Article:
Renzo Piano, the world-renowned independent and non-conformist architect (b. 1937 in Genoa), owes his fame in part to the vast scope of his work. From the Pompidou Center in Paris to the recently inaugurated Centre Jean-Marie Tjibaou in New Caledonia, and from the De Menil Museum in Houston and the Kansai International Airport Terminal in Japan to the New York Times tower in Manhattan and the San Nicola Stadium in Italy, Renzo Piano constructions are found throughout the world.
By following three projects at different stages of progress-including the Padre Pio liturgical center and the Nola Cultural & Commercial Center in Italy, the first discussions about the Paul Klee Museum in Bern, and the opening of the reconstructed Potsdam Square in Berlin-RENZO PIANO examines the artistic philosophy of Piano and the working methods of his Renzo Piano Building Workshop.
Jetting from one architect design workshop to another, and from one worksite to another, we see how Piano stays true to the artisan approach that underlies his initial creations, and his efforts to find answers to the specific problems of these projects in terms of the history and geography of the construction locales, their function and the financial context.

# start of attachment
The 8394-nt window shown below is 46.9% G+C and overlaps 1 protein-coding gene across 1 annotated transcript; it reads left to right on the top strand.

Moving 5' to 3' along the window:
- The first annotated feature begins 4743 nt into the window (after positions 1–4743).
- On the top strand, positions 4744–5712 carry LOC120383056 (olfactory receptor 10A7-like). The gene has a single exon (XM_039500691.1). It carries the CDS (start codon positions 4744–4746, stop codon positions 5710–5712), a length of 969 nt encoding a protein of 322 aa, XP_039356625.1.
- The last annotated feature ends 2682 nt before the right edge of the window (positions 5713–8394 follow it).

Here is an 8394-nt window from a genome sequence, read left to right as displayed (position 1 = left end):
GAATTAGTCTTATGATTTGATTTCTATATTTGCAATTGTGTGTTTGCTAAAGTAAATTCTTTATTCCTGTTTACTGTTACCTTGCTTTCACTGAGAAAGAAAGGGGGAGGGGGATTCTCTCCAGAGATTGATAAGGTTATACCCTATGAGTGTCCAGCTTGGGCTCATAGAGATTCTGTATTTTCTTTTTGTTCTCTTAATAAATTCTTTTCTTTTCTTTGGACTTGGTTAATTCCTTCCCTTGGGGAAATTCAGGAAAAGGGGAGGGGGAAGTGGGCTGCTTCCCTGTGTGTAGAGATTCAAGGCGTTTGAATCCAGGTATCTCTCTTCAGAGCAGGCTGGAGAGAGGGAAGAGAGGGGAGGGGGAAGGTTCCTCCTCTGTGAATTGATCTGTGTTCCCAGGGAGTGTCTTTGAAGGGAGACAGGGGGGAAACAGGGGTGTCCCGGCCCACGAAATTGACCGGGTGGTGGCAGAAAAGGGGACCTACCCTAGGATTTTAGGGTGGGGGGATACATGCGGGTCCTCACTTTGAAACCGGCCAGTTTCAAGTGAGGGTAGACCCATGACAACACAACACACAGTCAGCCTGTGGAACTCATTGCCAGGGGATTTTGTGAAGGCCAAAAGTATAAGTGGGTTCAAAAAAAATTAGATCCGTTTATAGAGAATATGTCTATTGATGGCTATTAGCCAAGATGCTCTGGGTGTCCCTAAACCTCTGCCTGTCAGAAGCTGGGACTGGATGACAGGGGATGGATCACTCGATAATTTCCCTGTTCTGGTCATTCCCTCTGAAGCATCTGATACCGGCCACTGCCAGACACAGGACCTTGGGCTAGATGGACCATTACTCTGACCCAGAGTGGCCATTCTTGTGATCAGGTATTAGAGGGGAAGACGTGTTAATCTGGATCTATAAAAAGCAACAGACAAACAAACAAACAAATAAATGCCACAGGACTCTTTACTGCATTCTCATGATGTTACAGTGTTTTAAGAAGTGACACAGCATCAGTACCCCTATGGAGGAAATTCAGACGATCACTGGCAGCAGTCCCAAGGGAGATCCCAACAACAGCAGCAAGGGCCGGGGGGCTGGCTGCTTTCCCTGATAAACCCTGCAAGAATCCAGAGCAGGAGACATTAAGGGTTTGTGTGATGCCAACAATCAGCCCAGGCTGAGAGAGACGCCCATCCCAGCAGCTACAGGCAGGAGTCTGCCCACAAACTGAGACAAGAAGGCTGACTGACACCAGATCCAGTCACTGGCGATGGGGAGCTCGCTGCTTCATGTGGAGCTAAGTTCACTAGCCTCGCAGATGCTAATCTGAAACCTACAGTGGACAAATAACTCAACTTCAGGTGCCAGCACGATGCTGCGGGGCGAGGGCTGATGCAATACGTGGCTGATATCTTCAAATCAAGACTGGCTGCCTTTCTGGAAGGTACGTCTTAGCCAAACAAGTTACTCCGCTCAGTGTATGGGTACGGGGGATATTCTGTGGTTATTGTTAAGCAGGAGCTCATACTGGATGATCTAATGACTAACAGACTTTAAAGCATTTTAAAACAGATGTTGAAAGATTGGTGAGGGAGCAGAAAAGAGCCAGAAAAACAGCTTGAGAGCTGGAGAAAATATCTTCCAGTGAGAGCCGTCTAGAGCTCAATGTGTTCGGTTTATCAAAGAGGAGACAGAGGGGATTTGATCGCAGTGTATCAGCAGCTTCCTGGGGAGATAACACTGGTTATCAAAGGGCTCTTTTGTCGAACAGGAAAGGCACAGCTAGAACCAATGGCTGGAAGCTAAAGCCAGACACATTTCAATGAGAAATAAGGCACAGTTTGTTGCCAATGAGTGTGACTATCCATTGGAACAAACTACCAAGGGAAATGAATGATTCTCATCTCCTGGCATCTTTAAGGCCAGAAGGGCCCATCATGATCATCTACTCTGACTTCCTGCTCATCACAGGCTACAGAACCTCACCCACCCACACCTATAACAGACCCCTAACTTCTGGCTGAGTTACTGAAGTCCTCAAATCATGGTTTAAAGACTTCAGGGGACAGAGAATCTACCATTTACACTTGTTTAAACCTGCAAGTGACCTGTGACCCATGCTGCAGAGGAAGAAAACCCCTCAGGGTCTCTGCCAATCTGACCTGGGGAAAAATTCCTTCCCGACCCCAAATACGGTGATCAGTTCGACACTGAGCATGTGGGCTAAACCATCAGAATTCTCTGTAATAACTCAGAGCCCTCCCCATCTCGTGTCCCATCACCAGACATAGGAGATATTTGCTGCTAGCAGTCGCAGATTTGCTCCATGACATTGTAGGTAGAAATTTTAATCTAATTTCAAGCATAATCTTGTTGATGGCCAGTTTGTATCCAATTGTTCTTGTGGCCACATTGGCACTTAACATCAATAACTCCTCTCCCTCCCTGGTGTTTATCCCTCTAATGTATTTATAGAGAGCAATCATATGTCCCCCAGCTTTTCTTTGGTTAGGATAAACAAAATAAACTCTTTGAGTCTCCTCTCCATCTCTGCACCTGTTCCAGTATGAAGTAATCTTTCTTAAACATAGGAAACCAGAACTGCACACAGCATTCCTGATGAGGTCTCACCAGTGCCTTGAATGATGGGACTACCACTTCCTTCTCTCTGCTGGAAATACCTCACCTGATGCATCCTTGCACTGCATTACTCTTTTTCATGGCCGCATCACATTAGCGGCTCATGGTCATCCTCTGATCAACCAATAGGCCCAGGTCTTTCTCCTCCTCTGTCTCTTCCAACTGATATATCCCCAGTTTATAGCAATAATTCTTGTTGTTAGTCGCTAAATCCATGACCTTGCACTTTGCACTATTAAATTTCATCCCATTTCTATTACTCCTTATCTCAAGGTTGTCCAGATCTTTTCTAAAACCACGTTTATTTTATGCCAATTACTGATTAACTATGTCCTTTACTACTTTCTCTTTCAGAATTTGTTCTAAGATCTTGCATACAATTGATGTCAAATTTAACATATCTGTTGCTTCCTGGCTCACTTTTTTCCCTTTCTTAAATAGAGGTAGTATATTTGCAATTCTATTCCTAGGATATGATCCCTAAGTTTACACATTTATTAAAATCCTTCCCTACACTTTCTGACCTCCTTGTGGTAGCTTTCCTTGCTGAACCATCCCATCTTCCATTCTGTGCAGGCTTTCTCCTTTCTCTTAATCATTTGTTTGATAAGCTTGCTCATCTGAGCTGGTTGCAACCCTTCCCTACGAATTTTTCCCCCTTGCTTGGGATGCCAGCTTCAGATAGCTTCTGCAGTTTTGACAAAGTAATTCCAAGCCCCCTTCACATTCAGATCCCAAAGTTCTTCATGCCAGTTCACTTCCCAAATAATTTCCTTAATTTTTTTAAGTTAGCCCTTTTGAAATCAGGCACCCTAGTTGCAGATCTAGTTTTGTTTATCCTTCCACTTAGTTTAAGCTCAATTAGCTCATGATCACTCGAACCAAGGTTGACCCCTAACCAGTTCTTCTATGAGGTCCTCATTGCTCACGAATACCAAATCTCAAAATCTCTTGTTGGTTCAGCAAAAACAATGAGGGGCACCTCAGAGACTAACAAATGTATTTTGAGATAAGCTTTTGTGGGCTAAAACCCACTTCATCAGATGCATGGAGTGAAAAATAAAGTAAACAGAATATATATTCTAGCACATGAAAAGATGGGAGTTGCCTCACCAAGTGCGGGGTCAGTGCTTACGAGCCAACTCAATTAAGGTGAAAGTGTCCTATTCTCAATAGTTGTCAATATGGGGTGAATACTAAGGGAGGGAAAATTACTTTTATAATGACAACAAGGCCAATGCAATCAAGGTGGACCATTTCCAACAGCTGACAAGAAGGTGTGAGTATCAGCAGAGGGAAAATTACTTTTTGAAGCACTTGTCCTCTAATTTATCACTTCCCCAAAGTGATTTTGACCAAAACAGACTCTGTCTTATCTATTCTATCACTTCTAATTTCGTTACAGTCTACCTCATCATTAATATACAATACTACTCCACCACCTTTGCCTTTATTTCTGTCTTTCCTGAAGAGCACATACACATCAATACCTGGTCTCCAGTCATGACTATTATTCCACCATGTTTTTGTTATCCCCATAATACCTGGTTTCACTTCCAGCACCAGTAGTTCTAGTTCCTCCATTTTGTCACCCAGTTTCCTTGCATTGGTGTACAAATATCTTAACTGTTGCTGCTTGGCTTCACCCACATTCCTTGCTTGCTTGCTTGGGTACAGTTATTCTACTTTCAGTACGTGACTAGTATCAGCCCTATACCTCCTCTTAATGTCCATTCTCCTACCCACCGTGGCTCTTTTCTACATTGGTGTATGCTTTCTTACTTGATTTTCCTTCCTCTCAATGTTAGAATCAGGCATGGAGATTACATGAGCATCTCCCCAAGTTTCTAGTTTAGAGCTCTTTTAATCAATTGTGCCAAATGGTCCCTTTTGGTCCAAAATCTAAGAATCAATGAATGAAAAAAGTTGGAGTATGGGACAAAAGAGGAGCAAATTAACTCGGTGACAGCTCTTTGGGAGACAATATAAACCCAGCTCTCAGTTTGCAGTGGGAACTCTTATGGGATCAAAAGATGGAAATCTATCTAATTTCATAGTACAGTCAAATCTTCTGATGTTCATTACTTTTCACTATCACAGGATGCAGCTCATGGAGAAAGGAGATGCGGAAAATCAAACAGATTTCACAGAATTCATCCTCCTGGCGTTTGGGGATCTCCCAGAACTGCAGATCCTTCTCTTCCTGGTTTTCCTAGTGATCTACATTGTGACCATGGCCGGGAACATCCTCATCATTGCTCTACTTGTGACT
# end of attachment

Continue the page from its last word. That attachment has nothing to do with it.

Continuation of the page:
Throughout the film, during work sessions and consultations, and in voice-over commentary, Piano explains his views of architecture as a "contaminated art," one in which the artist must contend with such issues as people in power, time, schedule, and technical problems. He believes that architecture should not be a socially isolated practice but one that coexists with other disciplines such as science, technology, sociology, and anthropology. On a more spiritual level, he describes architecture as the "construction of emotions with space," whereby buildings should become a focus for social encounters, offering the public an opportunity for contemplation, silence, and dialogue.
As a revealing personal and professional portrait, RENZO PIANO brings together many of his closest collaborators-architects, engineers, and maquette-makers-to create a "real-life" portrait of an architect who sees his profession as a living thing, evolving with time and practice.
"His designs are beautifully precise but never radical. Depending on your point of view, Piano is either the most corporate avant-garde architect in the world or the most avant-garde corporate one."—Christopher Hawthorne, Los Angeles Times Architecture Critic
"Subtly reveals the artist and his philosophy behind his monumental projects."Leonardo On-Line Reviews